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Often, in science, when we have evidence that doesn't fit our paradigm, we bend it until the paradigm collapses.

Although there is plenty of decent evidence for evolution, is there anything that does not fit the evolutionary paradigm? Is there any biological evidence that is not suggestive of or seems to disprove evolution? Or is everything merely hunky-dorey?

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  • $\begingroup$ all evolution or just some? Human evolution has not been fully outlined yet. We know the process, but we don't have a clear A to B to C if that's what you mean. If you mean evolution as a whole then no. Evolution deniers from my experience tend to disapprove of carbon dating, stating that carbon dating is wrong and hence all calculations done with it are wrong. However, even most Christians nowadays don't support spontaneous creation, but rather believe the ancient Hebrew word "yom" means a period of time not a 24 hour day. $\endgroup$ – Charlie Nov 20 '17 at 20:51
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    $\begingroup$ I'm not sure whether a one-word answer is allowed, but "No" would seem perfectly adequate. $\endgroup$ – jamesqf Nov 22 '17 at 7:19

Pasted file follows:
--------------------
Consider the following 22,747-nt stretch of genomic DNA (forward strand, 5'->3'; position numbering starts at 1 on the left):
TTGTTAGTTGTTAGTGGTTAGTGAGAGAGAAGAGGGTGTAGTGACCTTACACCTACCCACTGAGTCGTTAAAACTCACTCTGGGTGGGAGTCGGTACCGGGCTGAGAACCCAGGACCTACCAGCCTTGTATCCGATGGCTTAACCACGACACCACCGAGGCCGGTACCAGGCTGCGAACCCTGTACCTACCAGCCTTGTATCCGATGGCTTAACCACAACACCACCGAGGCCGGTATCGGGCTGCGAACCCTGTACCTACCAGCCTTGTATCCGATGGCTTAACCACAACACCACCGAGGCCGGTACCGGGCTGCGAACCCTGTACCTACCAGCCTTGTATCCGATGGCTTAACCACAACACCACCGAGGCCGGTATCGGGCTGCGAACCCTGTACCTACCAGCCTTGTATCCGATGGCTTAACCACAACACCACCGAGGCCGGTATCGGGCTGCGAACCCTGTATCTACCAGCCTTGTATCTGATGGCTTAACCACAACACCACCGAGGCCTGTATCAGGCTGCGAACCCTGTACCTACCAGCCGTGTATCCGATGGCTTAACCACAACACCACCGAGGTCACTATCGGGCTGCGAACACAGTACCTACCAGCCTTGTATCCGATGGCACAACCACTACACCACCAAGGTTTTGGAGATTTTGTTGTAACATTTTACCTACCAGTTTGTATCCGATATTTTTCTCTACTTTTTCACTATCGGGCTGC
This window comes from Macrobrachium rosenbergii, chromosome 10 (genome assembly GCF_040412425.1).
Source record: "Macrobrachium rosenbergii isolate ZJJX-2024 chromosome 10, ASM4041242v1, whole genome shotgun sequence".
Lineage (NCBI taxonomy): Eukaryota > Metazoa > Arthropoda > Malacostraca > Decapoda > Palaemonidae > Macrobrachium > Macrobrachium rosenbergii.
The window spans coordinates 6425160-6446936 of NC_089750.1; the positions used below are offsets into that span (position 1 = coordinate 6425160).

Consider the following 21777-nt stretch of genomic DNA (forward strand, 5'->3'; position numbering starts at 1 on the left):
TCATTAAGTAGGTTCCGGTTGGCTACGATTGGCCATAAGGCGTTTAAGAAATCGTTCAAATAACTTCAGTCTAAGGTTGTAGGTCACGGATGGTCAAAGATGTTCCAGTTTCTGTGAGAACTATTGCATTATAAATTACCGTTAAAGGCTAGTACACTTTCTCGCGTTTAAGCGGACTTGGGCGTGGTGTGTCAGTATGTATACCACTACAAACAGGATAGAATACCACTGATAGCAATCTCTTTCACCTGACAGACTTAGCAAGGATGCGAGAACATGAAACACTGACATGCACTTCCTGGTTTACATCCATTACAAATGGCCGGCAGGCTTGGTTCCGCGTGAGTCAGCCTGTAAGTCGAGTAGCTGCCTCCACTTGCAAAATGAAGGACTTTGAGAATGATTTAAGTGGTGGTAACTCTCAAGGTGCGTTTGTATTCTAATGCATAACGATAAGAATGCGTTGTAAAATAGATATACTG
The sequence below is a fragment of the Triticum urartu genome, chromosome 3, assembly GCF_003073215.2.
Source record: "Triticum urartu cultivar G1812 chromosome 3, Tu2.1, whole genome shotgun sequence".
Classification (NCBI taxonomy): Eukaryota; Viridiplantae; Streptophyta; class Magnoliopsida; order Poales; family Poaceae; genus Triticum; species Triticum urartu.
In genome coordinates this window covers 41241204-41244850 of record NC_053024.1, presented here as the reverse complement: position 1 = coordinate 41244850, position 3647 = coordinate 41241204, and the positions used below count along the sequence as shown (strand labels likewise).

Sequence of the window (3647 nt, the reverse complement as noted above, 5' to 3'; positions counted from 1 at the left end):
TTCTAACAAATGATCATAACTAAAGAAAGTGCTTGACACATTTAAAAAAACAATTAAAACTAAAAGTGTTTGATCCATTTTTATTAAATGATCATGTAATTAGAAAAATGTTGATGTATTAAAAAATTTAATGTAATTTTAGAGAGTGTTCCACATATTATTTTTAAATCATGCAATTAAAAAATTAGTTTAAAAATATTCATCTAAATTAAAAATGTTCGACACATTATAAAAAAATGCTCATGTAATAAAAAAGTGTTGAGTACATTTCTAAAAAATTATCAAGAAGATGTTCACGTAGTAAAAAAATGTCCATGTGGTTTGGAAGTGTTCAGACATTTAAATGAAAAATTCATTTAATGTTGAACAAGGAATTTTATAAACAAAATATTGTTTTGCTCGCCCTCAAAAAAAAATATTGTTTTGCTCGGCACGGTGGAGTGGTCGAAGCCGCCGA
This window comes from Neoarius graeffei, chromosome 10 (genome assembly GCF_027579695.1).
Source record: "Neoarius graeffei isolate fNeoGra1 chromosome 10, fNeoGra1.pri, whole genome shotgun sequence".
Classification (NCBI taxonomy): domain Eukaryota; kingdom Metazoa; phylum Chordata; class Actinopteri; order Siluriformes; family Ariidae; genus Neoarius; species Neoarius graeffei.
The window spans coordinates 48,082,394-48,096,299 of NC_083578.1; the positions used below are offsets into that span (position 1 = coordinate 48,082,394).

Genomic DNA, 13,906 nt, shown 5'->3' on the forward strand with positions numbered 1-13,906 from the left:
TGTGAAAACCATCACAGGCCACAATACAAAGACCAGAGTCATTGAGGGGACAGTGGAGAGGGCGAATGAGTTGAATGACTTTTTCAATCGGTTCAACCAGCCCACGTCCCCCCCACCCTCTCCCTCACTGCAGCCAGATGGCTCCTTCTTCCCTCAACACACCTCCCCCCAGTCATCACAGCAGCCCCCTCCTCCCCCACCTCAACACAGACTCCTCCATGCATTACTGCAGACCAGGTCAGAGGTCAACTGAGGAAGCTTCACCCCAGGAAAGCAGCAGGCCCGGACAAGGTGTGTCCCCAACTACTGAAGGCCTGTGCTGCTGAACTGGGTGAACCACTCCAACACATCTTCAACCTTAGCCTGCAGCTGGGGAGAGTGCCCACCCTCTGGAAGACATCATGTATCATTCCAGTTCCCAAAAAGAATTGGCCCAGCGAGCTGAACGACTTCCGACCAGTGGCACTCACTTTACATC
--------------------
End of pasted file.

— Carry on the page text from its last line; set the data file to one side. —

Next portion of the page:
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    $\begingroup$ @Charlie Is carbon dating even relevant to evolution? C-14 has a half-life of about 5000 years, and going back too many half lives reduces the accuracy. If we assume a 10 half-life limit for reliable measurements, that's still only 50,000 years, which is almost meaningless on an evolutionary time scale. $\endgroup$ – user137 Nov 27 '17 at 2:35
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Evolution is a broad field of knowledge. There are definitely a few elements of our current theory of evolution that does not perfectly match observations. However, those concern small details and might not of much interest to you. Here are a few examples

  1. We don't know the relative importance of background selection and selective sweep at explaining genome-wide variation in genetic diversity.

  2. We don't really have much of an idea what fraction of speciation happen in sympatry.

  3. We don't understand well how recombination rate evolves to differ in different genders.

  4. We don't really understand what are the limits and/or costs of phenotypic plasticity that makes phenotypic plasticity less frequent that we would otherwise expect.

  5. We don't really understand the patterns of genetic diversity on sexual chromosomes at the intersection with the pseudo-autosomal region (PAR).

  6. We don't fully understand how much expansion load (a type of mutation load caused by the sampling of individuals at the expansion edge of a population) there is in human population.

  7. We don't really know whether the mitochondrion (and other double membranes organelles) was first a endo-parasite or a endo-symbiont.

If you are asking whether there are evidences suggesting that evolution is not happening or that humans and chimpanzee do not actually share a common ancestor but were created independently, then no, there is no such evidence.